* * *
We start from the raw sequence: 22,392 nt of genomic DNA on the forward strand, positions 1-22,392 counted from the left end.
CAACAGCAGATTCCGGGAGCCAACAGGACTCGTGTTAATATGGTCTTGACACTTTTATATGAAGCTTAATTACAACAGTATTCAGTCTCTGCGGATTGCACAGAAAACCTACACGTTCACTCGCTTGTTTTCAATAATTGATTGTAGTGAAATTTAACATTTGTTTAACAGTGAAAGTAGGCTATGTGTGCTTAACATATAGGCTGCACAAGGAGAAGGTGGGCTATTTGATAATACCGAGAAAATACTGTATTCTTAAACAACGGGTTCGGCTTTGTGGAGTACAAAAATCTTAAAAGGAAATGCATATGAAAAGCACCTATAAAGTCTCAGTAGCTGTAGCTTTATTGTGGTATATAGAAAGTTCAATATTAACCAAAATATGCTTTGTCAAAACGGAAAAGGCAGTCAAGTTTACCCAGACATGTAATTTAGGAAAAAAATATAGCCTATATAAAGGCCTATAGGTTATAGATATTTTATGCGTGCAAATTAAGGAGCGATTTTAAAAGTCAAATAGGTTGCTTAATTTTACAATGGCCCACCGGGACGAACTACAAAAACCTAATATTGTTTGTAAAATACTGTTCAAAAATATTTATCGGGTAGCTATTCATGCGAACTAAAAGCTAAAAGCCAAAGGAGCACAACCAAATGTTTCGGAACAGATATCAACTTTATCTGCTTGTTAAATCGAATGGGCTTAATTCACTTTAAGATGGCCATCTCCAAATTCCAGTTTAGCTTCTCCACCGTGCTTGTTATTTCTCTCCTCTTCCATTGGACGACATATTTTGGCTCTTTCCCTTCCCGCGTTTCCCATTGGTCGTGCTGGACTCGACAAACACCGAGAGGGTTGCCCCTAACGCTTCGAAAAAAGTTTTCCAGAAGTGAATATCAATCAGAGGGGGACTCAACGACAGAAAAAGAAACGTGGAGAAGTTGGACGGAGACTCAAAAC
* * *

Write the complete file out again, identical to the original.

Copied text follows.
We start from the raw sequence: 22,392 nt of genomic DNA on the forward strand, positions 1-22,392 counted from the left end.
CAACAGCAGATTCCGGGAGCCAACAGGACTCGTGTTAATATGGTCTTGACACTTTTATATGAAGCTTAATTACAACAGTATTCAGTCTCTGCGGATTGCACAGAAAACCTACACGTTCACTCGCTTGTTTTCAATAATTGATTGTAGTGAAATTTAACATTTGTTTAACAGTGAAAGTAGGCTATGTGTGCTTAACATATAGGCTGCACAAGGAGAAGGTGGGCTATTTGATAATACCGAGAAAATACTGTATTCTTAAACAACGGGTTCGGCTTTGTGGAGTACAAAAATCTTAAAAGGAAATGCATATGAAAAGCACCTATAAAGTCTCAGTAGCTGTAGCTTTATTGTGGTATATAGAAAGTTCAATATTAACCAAAATATGCTTTGTCAAAACGGAAAAGGCAGTCAAGTTTACCCAGACATGTAATTTAGGAAAAAAATATAGCCTATATAAAGGCCTATAGGTTATAGATATTTTATGCGTGCAAATTAAGGAGCGATTTTAAAAGTCAAATAGGTTGCTTAATTTTACAATGGCCCACCGGGACGAACTACAAAAACCTAATATTGTTTGTAAAATACTGTTCAAAAATATTTATCGGGTAGCTATTCATGCGAACTAAAAGCTAAAAGCCAAAGGAGCACAACCAAATGTTTCGGAACAGATATCAACTTTATCTGCTTGTTAAATCGAATGGGCTTAATTCACTTTAAGATGGCCATCTCCAAATTCCAGTTTAGCTTCTCCACCGTGCTTGTTATTTCTCTCCTCTTCCATTGGACGACATATTTTGGCTCTTTCCCTTCCCGCGTTTCCCATTGGTCGTGCTGGACTCGACAAACACCGAGAGGGTTGCCCCTAACGCTTCGAAAAAAGTTTTCCAGAAGTGAATATCAATCAGAGGGGGACTCAACGACAGAAAAAGAAACGTGGAGAAGTTGGACGGAGACTCAAAAC